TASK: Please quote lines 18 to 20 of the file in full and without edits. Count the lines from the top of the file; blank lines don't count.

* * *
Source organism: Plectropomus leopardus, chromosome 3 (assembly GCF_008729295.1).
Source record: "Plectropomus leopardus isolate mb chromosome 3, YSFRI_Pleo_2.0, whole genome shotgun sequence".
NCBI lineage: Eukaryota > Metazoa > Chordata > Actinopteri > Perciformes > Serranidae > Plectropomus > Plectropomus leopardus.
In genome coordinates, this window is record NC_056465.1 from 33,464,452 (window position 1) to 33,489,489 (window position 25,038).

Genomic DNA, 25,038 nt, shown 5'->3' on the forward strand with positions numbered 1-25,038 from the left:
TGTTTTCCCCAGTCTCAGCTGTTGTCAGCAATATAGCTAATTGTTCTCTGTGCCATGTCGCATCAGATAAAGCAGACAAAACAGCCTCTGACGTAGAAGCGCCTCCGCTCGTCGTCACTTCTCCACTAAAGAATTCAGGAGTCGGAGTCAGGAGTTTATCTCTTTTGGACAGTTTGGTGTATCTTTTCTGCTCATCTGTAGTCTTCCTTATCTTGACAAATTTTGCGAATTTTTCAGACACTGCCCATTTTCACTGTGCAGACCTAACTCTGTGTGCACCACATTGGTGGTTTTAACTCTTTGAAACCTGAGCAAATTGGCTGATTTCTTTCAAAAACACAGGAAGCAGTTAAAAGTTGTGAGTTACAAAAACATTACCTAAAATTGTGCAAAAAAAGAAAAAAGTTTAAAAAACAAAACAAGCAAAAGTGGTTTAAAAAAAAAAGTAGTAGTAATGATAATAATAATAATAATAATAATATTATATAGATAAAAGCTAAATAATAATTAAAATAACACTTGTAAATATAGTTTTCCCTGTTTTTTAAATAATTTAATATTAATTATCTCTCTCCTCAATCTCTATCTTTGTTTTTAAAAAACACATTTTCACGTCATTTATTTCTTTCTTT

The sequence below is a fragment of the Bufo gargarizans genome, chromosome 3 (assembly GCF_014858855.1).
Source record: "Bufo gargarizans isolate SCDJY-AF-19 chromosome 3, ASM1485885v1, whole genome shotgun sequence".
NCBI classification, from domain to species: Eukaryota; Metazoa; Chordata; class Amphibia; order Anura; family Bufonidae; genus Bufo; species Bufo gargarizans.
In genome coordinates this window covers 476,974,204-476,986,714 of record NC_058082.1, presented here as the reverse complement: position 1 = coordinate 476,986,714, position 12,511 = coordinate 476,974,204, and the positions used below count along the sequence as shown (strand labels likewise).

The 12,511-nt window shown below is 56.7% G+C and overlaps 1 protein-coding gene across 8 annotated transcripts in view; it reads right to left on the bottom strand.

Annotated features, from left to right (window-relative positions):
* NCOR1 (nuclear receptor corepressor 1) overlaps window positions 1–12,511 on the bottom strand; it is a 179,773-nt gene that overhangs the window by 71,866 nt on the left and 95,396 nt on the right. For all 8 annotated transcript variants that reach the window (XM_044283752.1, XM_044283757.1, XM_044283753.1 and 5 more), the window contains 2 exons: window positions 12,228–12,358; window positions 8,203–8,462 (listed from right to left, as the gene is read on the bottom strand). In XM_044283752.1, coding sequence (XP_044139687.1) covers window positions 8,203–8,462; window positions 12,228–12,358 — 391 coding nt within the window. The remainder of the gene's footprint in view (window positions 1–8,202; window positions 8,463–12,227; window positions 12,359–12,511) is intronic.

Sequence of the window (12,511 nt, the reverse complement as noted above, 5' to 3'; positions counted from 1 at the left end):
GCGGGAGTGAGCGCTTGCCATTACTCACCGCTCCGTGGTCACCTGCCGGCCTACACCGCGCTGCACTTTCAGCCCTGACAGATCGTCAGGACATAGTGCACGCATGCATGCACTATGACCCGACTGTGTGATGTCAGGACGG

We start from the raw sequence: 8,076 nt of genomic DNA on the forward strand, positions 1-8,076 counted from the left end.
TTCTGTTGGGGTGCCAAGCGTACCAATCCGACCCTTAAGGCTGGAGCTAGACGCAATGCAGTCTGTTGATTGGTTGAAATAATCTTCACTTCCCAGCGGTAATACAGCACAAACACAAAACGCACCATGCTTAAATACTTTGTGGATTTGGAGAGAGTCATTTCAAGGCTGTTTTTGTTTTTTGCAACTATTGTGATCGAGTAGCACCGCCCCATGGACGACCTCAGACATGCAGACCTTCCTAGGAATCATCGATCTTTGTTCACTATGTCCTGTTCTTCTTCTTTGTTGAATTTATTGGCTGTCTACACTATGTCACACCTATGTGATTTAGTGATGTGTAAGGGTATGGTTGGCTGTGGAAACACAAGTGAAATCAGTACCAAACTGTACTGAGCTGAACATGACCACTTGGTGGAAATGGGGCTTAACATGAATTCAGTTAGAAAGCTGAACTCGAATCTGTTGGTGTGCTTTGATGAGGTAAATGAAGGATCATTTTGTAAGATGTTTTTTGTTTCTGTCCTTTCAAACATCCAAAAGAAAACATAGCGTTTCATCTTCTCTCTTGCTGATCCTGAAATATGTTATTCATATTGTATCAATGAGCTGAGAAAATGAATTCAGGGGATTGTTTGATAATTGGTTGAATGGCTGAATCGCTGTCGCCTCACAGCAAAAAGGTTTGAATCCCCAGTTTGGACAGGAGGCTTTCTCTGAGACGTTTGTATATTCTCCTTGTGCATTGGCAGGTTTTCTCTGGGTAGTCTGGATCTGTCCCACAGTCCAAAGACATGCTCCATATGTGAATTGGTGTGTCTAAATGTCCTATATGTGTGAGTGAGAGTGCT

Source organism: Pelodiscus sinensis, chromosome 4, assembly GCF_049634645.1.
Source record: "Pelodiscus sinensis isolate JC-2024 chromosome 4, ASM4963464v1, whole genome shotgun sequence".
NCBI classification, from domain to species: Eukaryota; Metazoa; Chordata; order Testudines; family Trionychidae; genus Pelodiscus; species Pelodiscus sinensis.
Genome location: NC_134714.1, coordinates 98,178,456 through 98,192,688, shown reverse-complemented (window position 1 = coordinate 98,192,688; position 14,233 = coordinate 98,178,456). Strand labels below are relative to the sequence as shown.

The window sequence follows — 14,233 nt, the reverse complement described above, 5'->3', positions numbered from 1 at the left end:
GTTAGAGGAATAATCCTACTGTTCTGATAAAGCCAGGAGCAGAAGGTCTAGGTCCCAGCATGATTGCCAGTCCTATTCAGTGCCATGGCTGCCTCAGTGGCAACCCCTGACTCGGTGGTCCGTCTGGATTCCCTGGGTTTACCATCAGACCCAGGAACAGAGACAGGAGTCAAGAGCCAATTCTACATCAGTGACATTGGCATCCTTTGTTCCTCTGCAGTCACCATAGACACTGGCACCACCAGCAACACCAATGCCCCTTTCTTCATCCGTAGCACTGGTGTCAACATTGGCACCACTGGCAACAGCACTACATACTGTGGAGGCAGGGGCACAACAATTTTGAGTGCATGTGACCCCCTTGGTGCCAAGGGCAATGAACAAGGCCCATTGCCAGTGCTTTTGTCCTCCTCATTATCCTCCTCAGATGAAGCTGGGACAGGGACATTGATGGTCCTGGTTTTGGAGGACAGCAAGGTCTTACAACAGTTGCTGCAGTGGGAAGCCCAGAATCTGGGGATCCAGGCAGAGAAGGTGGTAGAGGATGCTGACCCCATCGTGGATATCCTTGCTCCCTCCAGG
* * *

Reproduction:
Source organism: Pelodiscus sinensis, chromosome 4, assembly GCF_049634645.1.
Source record: "Pelodiscus sinensis isolate JC-2024 chromosome 4, ASM4963464v1, whole genome shotgun sequence".
NCBI classification, from domain to species: Eukaryota; Metazoa; Chordata; order Testudines; family Trionychidae; genus Pelodiscus; species Pelodiscus sinensis.